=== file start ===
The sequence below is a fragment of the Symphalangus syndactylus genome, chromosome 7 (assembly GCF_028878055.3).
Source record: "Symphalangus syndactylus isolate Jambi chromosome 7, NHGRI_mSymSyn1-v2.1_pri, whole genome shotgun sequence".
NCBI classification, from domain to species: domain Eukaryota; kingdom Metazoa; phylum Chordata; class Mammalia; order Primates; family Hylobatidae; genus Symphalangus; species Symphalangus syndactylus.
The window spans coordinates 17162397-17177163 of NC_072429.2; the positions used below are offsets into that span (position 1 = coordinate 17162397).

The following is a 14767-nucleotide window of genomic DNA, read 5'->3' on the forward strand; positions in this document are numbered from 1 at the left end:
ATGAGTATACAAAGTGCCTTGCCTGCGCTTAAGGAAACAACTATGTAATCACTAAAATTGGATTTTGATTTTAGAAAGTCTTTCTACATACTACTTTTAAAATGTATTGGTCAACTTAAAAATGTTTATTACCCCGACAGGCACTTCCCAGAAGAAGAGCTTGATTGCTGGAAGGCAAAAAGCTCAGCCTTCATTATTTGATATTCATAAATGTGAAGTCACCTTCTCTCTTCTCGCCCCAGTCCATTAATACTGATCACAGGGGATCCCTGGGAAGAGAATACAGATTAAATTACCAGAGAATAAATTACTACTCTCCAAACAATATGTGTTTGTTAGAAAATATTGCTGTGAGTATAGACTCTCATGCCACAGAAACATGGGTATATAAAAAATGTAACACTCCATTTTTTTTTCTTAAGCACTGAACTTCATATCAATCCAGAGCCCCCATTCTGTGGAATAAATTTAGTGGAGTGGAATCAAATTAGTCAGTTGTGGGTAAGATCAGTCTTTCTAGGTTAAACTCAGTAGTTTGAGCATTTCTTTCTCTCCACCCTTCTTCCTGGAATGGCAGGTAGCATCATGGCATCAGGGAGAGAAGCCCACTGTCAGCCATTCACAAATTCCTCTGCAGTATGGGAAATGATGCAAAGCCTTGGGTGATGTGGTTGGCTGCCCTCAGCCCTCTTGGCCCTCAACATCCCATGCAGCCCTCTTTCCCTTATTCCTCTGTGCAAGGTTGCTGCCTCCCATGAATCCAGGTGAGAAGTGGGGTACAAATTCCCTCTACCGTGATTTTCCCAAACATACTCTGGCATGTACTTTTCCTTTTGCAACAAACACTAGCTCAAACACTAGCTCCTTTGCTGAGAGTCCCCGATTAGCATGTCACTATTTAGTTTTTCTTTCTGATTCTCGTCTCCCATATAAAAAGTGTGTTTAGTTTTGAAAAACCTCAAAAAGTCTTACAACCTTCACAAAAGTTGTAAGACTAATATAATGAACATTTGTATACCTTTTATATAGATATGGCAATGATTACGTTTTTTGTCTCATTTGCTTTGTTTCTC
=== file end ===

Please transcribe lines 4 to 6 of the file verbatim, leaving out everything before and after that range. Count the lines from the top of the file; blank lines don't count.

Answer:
The window spans coordinates 17162397-17177163 of NC_072429.2; the positions used below are offsets into that span (position 1 = coordinate 17162397).

The following is a 14767-nucleotide window of genomic DNA, read 5'->3' on the forward strand; positions in this document are numbered from 1 at the left end:
ATGAGTATACAAAGTGCCTTGCCTGCGCTTAAGGAAACAACTATGTAATCACTAAAATTGGATTTTGATTTTAGAAAGTCTTTCTACATACTACTTTTAAAATGTATTGGTCAACTTAAAAATGTTTATTACCCCGACAGGCACTTCCCAGAAGAAGAGCTTGATTGCTGGAAGGCAAAAAGCTCAGCCTTCATTATTTGATATTCATAAATGTGAAGTCACCTTCTCTCTTCTCGCCCCAGTCCATTAATACTGATCACAGGGGATCCCTGGGAAGAGAATACAGATTAAATTACCAGAGAATAAATTACTACTCTCCAAACAATATGTGTTTGTTAGAAAATATTGCTGTGAGTATAGACTCTCATGCCACAGAAACATGGGTATATAAAAAATGTAACACTCCATTTTTTTTTCTTAAGCACTGAACTTCATATCAATCCAGAGCCCCCATTCTGTGGAATAAATTTAGTGGAGTGGAATCAAATTAGTCAGTTGTGGGTAAGATCAGTCTTTCTAGGTTAAACTCAGTAGTTTGAGCATTTCTTTCTCTCCACCCTTCTTCCTGGAATGGCAGGTAGCATCATGGCATCAGGGAGAGAAGCCCACTGTCAGCCATTCACAAATTCCTCTGCAGTATGGGAAATGATGCAAAGCCTTGGGTGATGTGGTTGGCTGCCCTCAGCCCTCTTGGCCCTCAACATCCCATGCAGCCCTCTTTCCCTTATTCCTCTGTGCAAGGTTGCTGCCTCCCATGAATCCAGGTGAGAAGTGGGGTACAAATTCCCTCTACCGTGATTTTCCCAAACATACTCTGGCATGTACTTTTCCTTTTGCAACAAACACTAGCTCAAACACTAGCTCCTTTGCTGAGAGTCCCCGATTAGCATGTCACTATTTAGTTTTTCTTTCTGATTCTCGTCTCCCATATAAAAAGTGTGTTTAGTTTTGAAAAACCTCAAAAAGTCTTACAACCTTCACAAAAGTTGTAAGACTAATATAATGAACATTTGTATACCTTTTATATAGATATGGCAATGATTACGTTTTTTGTCTCATTTGCTTTGTTTCTC